By June Coleman
Managing Counsel, Messer Strickler Ltd.
The California Attorney General issued updated proposed regulations this month that provide additional guidance for businesses required to follow the California Consumer Privacy Act (CCPA) to evaluate their data privacy policies and procedures.
The attorney general issued modifications to previously proposed regulations for the CCPA on Feb. 7, 2020 and shortly after updated those modifications on Feb. 10.
The CCPA applies to certain businesses that fall under one or more of the following criteria:
- Annual gross revenues of more than $25 million;
- Alone, or in combination, annually buy, receive, sell or share for commercial purposes the personal information of 50,000 or more California consumers, California households or devices;
- Derive 50% or more of annual revenue from selling consumers’ personal information.
In the updated proposed regulations, Regulation 999.301 clarifies the sources of information requirement by setting forth examples of categories of sources that could include advertising networks, internet service providers and data brokers. The attorney general also modified Regulation 999.301 to clarify that a third-party authorization may have a “wet” signature or an electronic signature that complies with California Civil Code section 1633.7, et seq., the California Uniform Electronic Transactions Act.
One very important clarification is contained in Regulation 999.302, which states:
“[I]if a business collects the IP address of visitors to its website, but does not link the IP address to any particular consumer or household, and could not reasonably link the IP address with a particular consumer or household, then the IP address would not be ‘personal information.’”
When to Send a Privacy Notice
As a refresher, key requirements of the CCPA, according to the attorney general, include:
- Businesses must disclose data collection and sharing practices to consumers;
- Consumers have a right to request that their data be deleted, although there are exceptions that should apply to the collections industry;
- Consumers have a right to request what information is collected; and
- Businesses are required to provide a privacy notice prior to collecting information from a consumer.
However, if the privacy notice is online, the content must follow generally recognized industry standards, such as the Web Content Accessibility Guidelines, version 2.1, of June 5, 2018, from the World Wide Consortium to make the notice reasonably accessible to consumers with disabilities. Reference to the World Wide Consortium guidelines addresses Americans with Disabilities Act (ADA) compliance, which is a new litigation area that the collection industry should be aware of going forward.
Privacy Notice Contents
The California Attorney General also clarified the contents of the privacy notice required in Regulation 999.305 by allowing the notice to state the purpose of gathering all information, rather than the purpose for each category of information.
Requests to Know
Regulation 999.312 previously required two or more designated methods for submitting requests to know one being a toll-free number and the other being an online request form, if the business operated a website. The amendment to Regulation 999.312 keeps the toll-free number requirement, but allows the business to choose a second method, such as an email address, an online form, or a paper form to be submitted in person or by mail. And Regulation 999.313 has been amended to allow confirmation of a request for information or deletion to be made within 10 business days, expanded from 10 calendar days, if the business has not already responded to the request. Regulation 999.313 also clarifies that a business can deny a request if the business cannot verify the consumer’s identity within the 45-day response time period.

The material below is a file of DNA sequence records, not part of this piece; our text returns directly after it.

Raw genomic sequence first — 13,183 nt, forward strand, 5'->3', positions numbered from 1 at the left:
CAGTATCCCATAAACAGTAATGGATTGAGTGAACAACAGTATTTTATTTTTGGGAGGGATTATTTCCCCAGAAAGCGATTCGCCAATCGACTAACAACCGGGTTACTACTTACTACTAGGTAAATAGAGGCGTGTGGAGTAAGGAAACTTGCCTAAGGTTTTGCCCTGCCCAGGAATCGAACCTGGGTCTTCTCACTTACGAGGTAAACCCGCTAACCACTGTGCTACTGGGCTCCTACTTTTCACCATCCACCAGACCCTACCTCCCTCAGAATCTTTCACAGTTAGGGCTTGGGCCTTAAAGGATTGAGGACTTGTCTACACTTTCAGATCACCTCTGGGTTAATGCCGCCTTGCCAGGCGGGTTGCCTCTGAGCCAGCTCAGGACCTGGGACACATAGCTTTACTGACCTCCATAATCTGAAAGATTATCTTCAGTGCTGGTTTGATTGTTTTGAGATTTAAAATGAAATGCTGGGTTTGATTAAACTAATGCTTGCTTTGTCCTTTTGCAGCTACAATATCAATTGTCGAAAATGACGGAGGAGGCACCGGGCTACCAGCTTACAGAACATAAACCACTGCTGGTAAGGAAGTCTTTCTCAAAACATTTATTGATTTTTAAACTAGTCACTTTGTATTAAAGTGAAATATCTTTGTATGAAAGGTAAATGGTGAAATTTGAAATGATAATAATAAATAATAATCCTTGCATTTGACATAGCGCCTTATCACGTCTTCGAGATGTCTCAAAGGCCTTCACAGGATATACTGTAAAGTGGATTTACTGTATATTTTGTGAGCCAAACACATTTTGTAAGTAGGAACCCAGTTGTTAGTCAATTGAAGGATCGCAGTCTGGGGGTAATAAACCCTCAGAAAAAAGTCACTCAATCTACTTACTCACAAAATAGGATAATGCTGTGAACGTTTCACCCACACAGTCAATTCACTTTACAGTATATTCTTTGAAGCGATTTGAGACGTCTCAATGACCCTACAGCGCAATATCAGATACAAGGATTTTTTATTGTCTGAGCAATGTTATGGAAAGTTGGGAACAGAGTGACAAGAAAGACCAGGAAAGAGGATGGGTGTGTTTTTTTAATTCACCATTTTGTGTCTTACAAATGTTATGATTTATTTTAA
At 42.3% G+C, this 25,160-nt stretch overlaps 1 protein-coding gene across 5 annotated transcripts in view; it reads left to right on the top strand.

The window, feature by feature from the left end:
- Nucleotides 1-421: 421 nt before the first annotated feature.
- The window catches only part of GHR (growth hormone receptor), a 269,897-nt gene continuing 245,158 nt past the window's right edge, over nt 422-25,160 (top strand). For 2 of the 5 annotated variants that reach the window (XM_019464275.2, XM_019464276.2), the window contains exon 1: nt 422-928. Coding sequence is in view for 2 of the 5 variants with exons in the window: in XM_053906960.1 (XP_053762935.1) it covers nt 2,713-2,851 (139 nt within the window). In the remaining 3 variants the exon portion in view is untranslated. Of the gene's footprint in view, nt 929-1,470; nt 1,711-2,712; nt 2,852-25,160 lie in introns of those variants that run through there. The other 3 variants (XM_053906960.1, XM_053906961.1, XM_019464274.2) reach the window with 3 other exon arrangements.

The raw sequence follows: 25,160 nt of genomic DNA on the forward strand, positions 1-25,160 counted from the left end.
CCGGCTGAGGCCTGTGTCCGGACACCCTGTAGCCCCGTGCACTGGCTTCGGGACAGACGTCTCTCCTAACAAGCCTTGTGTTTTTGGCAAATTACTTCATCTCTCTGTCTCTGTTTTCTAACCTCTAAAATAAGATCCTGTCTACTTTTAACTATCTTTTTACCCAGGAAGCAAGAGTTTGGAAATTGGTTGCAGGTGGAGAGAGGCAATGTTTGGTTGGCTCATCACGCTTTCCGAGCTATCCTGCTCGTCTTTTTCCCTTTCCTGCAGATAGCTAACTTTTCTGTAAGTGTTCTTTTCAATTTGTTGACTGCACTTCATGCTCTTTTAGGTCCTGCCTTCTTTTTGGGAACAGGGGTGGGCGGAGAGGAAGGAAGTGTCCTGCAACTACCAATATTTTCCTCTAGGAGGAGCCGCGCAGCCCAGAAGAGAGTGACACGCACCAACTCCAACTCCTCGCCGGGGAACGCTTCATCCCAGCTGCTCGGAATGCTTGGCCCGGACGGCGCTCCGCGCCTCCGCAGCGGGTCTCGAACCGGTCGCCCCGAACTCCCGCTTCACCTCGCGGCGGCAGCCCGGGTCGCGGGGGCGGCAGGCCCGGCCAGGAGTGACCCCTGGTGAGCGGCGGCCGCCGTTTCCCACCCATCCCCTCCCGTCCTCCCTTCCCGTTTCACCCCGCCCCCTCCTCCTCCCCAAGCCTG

Regulation 999.313 also clarifies that a business need not search for personal information to respond to a request to know if the business does not maintain the personal information in a searchable or reasonably accessible format, the information is maintained solely for legal or compliance purposes, the business does not sell personal information or use it for any commercial purpose, and the business describes to the consumer the categories of records that may contain personal information that the business did not search. This would appear to relate to the inability to search collection notes for specific information, such as downloaded information from a credit report or prior phone numbers or addresses. The problem with this amendment is that credit report information and old phone numbers or addresses are not maintained solely for legal or compliance purposes.
More information on the text of the proposed regulations is available on the California Attorney General’s CCPA website.
Because of these modifications, there is a new comment period on the CCPA proposed regulations. All written comments must be submitted to the California Attorney General’s Office no later than 5 p.m. on Feb. 25, 2020, by email to [email protected], or by mail Lisa B. Kim, Privacy Regulations Coordinator, California Office of the Attorney General, 300 South Spring Street, First Floor, Los Angeles, CA 90013.
The following article was contributed by a member of ACA International’s Member Attorney Program (MAP) committee. ACA Daily will publish future legal analyses and thought pieces written by members of this important committee.